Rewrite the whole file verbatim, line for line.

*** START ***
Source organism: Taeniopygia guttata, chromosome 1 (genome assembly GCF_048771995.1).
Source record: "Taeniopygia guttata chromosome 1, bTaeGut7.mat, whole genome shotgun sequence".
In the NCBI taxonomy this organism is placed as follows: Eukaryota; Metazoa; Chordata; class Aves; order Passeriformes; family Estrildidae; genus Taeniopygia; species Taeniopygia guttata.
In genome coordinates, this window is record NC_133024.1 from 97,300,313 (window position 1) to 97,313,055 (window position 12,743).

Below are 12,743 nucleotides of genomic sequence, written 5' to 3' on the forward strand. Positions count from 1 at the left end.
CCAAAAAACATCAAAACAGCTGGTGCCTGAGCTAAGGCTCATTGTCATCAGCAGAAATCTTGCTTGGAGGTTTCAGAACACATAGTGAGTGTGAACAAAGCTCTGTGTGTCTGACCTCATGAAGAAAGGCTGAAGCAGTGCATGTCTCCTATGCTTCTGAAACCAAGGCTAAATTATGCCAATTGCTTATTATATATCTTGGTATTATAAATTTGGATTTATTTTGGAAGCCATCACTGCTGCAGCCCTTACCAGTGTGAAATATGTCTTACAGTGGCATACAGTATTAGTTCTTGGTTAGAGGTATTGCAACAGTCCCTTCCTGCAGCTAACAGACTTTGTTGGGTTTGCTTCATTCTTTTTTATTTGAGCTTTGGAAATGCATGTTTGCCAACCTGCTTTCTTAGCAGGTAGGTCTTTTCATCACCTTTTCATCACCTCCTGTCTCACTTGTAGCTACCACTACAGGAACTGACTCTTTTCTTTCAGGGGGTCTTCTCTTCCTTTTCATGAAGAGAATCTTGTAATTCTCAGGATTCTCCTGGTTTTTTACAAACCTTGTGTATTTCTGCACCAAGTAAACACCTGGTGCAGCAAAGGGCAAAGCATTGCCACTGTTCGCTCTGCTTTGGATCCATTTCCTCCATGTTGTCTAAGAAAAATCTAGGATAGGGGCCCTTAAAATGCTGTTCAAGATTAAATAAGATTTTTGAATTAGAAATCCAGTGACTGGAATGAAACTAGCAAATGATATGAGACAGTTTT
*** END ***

Source organism: Taeniopygia guttata, chromosome 1 (genome assembly GCF_048771995.1).
Source record: "Taeniopygia guttata chromosome 1, bTaeGut7.mat, whole genome shotgun sequence".
In the NCBI taxonomy this organism is placed as follows: Eukaryota; Metazoa; Chordata; class Aves; order Passeriformes; family Estrildidae; genus Taeniopygia; species Taeniopygia guttata.
In genome coordinates, this window is record NC_133024.1 from 97,300,313 (window position 1) to 97,313,055 (window position 12,743).

Below are 12,743 nucleotides of genomic sequence, written 5' to 3' on the forward strand. Positions count from 1 at the left end.
CCAAAAAACATCAAAACAGCTGGTGCCTGAGCTAAGGCTCATTGTCATCAGCAGAAATCTTGCTTGGAGGTTTCAGAACACATAGTGAGTGTGAACAAAGCTCTGTGTGTCTGACCTCATGAAGAAAGGCTGAAGCAGTGCATGTCTCCTATGCTTCTGAAACCAAGGCTAAATTATGCCAATTGCTTATTATATATCTTGGTATTATAAATTTGGATTTATTTTGGAAGCCATCACTGCTGCAGCCCTTACCAGTGTGAAATATGTCTTACAGTGGCATACAGTATTAGTTCTTGGTTAGAGGTATTGCAACAGTCCCTTCCTGCAGCTAACAGACTTTGTTGGGTTTGCTTCATTCTTTTTTATTTGAGCTTTGGAAATGCATGTTTGCCAACCTGCTTTCTTAGCAGGTAGGTCTTTTCATCACCTTTTCATCACCTCCTGTCTCACTTGTAGCTACCACTACAGGAACTGACTCTTTTCTTTCAGGGGGTCTTCTCTTCCTTTTCATGAAGAGAATCTTGTAATTCTCAGGATTCTCCTGGTTTTTTACAAACCTTGTGTATTTCTGCACCAAGTAAACACCTGGTGCAGCAAAGGGCAAAGCATTGCCACTGTTCGCTCTGCTTTGGATCCATTTCCTCCATGTTGTCTAAGAAAAATCTAGGATAGGGGCCCTTAAAATGCTGTTCAAGATTAAATAAGATTTTTGAATTAGAAATCCAGTGACTGGAATGAAACTAGCAAATGATATGAGACAGTTTT